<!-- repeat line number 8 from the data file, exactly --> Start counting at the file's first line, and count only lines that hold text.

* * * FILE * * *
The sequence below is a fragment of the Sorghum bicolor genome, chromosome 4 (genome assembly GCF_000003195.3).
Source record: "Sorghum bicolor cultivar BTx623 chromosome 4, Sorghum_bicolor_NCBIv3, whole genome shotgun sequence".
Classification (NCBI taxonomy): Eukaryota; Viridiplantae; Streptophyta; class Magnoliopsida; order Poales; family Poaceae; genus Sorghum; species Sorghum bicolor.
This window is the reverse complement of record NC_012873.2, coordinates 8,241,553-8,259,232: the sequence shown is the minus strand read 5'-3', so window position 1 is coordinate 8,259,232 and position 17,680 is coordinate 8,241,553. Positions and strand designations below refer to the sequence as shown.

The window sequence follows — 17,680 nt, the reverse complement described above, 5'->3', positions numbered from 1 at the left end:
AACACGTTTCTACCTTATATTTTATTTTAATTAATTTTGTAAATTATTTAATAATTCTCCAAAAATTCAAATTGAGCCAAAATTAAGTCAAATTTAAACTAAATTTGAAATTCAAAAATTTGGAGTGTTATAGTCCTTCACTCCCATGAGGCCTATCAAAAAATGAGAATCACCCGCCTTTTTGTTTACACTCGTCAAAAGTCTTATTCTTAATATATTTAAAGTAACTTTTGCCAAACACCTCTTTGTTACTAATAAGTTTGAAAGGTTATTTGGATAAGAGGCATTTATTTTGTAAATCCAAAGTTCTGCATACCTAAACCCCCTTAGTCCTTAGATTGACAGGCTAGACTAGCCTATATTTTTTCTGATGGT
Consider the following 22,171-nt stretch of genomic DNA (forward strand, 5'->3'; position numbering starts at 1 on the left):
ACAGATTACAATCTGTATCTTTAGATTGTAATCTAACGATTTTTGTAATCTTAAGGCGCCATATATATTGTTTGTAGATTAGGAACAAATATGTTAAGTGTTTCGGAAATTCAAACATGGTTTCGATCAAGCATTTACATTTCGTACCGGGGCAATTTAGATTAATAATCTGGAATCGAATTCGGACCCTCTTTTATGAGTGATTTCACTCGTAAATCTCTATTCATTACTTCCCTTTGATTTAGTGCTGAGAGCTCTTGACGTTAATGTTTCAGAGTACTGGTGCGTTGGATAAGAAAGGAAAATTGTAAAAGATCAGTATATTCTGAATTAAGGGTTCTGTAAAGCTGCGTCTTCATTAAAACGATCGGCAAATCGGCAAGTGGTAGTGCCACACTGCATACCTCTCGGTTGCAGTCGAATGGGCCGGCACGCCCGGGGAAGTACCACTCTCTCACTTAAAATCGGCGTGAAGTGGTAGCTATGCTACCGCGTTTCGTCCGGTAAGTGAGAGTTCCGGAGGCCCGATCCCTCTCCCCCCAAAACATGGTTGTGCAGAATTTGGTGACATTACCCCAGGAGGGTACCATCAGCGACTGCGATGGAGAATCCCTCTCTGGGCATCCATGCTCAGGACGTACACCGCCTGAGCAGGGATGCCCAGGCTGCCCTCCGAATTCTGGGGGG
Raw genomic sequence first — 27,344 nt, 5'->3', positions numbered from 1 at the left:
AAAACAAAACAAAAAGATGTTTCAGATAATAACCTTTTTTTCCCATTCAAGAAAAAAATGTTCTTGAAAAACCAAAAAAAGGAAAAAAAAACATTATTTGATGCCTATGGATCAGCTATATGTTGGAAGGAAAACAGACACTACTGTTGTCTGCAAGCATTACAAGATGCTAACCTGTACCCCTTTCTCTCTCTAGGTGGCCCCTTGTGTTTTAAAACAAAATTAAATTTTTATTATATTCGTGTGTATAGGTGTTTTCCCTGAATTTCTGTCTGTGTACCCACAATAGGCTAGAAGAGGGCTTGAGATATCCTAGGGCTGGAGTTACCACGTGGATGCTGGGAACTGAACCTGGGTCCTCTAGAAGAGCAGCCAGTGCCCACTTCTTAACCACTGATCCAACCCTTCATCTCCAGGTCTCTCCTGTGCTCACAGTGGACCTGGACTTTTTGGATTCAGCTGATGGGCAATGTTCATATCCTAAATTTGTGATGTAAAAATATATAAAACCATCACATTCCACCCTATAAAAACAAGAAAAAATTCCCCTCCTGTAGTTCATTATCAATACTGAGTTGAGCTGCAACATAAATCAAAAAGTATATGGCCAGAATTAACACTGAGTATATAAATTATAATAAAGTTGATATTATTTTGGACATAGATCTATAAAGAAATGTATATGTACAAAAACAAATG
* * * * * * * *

ACAGATTACAATCTGTATCTTTAGATTGTAATCTAACGATTTTTGTAATCTTAAGGCGCCATATATATTGTTTGTAGATTAGGAACAAATATGTTAAGTGTTTCGGAAATTCAAACATGGTTTCGATCAAGCATTTACATTTCGTACCGGGGCAATTTAGATTAATAATCTGGAATCGAATTCGGACCCTCTTTTATGAGTGATTTCACTCGTAAATCTCTATTCATTACTTCCCTTTGATTTAGTGCTGAGAGCTCTTGACGTTAATGTTTCAGAGTACTGGTGCGTTGGATAAGAAAGGAAAATTGTAAAAGATCAGTATATTCTGAATTAAGGGTTCTGTAAAGCTGCGTCTTCATTAAAACGATCGGCAAATCGGCAAGTGGTAGTGCCACACTGCATACCTCTCGGTTGCAGTCGAATGGGCCGGCACGCCCGGGGAAGTACCACTCTCTCACTTAAAATCGGCGTGAAGTGGTAGCTATGCTACCGCGTTTCGTCCGGTAAGTGAGAGTTCCGGAGGCCCGATCCCTCTCCCCCCAAAACATGGTTGTGCAGAATTTGGTGACATTACCCCAGGAGGGTACCATCAGCGACTGCGATGGAGAATCCCTCTCTGGGCATCCATGCTCAGGACGTACACCGCCTGAGCAGGGATGCCCAGGCTGCCCTCCGAATTCTGGGGGG